Recently, Indoor Air Quality (IAQ) has received increasing attention from the world health organization (WHO), U.S. Environmental Protection Agency`(EPA), UNICEF, and environmental governments for improving air quality, health, and well-being. It has been estimated that about 90% of people spend most of their time indoors, such as in homes, gyms, schools, workplaces, vehicles, etc.; thus, IAQ significantly impacts health and quality of life in general.

For many people, the health risks from exposure to indoor air quality may be greater than those related to outdoor pollution. However poor indoor air quality can be harmful to vulnerable groups such as children, young adults, the elderly, or those suffering from chronic respiratory, asthma, or cardiovascular diseases.

Indoor air pollution is a mix of outdoor pollutants generally associated with vehicular traffic and industrial activities, which can enter through natural and mechanical ventilation systems, as well as indoor contaminants, which originate inside the building, it can from combustion sources (such as burning fuels, coal, and wood; tobacco products; and candles), emissions from building materials and furnishings, central heating and cooling systems, humidification devices, moisture processes, electronic equipment, products for household cleaning, pets, and the behavior of building occupants (i.e., smoking, painting, etc.).

Indoor air quality can be affected by various chemicals, such as gases (i.e., carbon monoxide, ozone, radon), volatile organic compounds (VOCs), particulate matter (PM), organic and inorganic contaminants, and biological particles such as bacteria, fungi, and pollen.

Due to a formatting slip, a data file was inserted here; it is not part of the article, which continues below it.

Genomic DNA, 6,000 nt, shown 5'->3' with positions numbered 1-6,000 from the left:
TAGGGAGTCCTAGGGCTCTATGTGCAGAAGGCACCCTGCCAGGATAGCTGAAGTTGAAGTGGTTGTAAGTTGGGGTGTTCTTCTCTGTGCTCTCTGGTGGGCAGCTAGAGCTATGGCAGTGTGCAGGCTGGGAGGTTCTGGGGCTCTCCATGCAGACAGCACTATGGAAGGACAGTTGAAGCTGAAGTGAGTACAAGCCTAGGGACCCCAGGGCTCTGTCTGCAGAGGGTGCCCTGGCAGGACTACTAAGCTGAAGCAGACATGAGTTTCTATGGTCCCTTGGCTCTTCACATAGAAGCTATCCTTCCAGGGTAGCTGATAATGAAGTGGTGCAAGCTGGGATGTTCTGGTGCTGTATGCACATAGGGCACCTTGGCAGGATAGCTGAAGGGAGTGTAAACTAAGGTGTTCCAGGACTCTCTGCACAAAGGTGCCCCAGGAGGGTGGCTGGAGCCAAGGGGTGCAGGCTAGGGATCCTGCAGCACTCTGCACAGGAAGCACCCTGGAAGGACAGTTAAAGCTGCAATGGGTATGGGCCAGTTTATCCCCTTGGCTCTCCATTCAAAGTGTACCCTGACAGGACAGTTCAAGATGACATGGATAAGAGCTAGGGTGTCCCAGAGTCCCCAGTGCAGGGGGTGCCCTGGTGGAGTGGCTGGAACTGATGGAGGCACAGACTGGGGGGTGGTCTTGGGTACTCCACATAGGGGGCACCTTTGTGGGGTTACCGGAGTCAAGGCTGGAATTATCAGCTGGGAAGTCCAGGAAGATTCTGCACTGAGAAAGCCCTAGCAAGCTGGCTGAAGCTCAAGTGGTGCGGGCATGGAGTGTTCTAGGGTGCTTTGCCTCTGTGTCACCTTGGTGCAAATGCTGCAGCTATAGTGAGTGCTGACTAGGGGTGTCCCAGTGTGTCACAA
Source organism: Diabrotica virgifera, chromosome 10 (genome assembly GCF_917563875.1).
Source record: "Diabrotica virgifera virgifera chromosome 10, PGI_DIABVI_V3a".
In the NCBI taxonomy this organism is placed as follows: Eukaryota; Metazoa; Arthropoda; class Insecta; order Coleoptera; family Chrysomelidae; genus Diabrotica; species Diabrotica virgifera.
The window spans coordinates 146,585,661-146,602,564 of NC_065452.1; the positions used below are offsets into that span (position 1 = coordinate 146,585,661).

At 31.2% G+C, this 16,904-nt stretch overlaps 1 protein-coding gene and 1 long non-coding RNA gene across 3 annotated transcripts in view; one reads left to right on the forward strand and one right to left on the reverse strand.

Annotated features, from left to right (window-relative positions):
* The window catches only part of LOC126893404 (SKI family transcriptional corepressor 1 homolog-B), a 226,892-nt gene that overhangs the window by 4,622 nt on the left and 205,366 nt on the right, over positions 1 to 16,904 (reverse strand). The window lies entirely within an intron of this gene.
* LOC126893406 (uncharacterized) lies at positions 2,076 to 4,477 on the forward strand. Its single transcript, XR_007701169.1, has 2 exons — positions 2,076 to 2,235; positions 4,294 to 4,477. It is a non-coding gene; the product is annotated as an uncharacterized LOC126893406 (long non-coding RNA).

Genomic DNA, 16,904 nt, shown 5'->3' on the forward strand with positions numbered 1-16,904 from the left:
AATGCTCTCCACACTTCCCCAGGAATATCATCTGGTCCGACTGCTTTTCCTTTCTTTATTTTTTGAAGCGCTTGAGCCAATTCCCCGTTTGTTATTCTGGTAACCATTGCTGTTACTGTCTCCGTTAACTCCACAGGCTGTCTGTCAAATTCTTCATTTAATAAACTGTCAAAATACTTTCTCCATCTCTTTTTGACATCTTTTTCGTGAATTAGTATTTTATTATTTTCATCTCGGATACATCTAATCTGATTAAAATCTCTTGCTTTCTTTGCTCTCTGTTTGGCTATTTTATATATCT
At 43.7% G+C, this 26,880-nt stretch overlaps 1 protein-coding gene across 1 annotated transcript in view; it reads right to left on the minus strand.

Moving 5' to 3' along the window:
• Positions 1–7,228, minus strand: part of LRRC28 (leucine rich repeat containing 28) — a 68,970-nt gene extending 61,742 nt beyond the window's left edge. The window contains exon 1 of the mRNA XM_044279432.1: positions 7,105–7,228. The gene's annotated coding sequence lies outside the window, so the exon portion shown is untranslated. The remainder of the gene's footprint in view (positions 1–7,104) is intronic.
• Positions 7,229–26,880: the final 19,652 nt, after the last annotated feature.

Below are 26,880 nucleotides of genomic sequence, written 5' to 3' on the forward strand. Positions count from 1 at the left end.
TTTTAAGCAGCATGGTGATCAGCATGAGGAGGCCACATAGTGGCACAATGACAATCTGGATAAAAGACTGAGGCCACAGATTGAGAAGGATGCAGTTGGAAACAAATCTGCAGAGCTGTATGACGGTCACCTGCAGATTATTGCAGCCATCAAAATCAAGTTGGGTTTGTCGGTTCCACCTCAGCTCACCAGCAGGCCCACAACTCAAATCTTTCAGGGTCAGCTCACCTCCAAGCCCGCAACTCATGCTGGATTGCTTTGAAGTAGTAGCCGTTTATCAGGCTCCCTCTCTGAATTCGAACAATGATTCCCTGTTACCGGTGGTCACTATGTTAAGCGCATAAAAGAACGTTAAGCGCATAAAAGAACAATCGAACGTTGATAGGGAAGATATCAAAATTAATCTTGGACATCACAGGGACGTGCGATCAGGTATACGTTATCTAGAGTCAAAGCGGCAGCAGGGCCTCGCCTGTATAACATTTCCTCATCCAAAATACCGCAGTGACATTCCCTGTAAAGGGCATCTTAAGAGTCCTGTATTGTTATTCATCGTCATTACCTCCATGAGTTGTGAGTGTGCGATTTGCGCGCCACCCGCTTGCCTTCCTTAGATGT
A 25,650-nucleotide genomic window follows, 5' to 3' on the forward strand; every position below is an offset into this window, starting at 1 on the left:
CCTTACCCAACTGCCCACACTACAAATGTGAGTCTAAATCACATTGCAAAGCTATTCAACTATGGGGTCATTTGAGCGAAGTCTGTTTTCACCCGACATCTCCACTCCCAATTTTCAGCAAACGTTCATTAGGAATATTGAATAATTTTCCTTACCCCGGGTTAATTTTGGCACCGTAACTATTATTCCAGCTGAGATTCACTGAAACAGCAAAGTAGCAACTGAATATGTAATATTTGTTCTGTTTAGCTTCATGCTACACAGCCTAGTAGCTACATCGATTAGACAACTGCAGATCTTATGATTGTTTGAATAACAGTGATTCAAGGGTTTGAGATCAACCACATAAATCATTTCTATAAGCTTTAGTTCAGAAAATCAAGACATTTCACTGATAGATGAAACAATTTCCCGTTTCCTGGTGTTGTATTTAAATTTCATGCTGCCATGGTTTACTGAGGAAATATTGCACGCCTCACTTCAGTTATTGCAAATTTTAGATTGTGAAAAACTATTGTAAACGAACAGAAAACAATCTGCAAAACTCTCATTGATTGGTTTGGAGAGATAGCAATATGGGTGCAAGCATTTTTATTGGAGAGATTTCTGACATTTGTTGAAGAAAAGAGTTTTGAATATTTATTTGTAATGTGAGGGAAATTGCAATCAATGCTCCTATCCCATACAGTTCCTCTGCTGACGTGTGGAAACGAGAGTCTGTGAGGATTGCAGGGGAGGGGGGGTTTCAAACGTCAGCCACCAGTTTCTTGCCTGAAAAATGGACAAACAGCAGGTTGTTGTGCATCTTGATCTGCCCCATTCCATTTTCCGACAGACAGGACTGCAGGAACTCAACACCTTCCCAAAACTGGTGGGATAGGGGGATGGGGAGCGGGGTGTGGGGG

People experience a wide range of health effects from being exposed to poor indoor air quality and these effects can be broken down into short-term effects and long-term effects.

Health effects associated with short-term indoor air quality include:

  • Irritation of the eyes, nose, and throat.
  • Headaches, dizziness, and fatigue.
  • pneumonia or bronchitis

Health effects associated with long-term indoor air quality include:

  • heart disease, lung cancer
  • respiratory diseases such as emphysema
  • Damage to the brain, kidneys, liver, reproductive system, and other organs

The long-term effects can last for years or an entire lifetime and can even lead to death. This is why all need to be cautious of the quality of air around them.

The United State Environmental Protection Agency EPA has said that in dealing with indoor air pollution, there are three major approaches:

  • Source control
  • Proper ventilation systems
  • The use of portable air cleansing solution.

Application of all these approaches will aid in making our environment safe and pollution free leading to a healthier environment.

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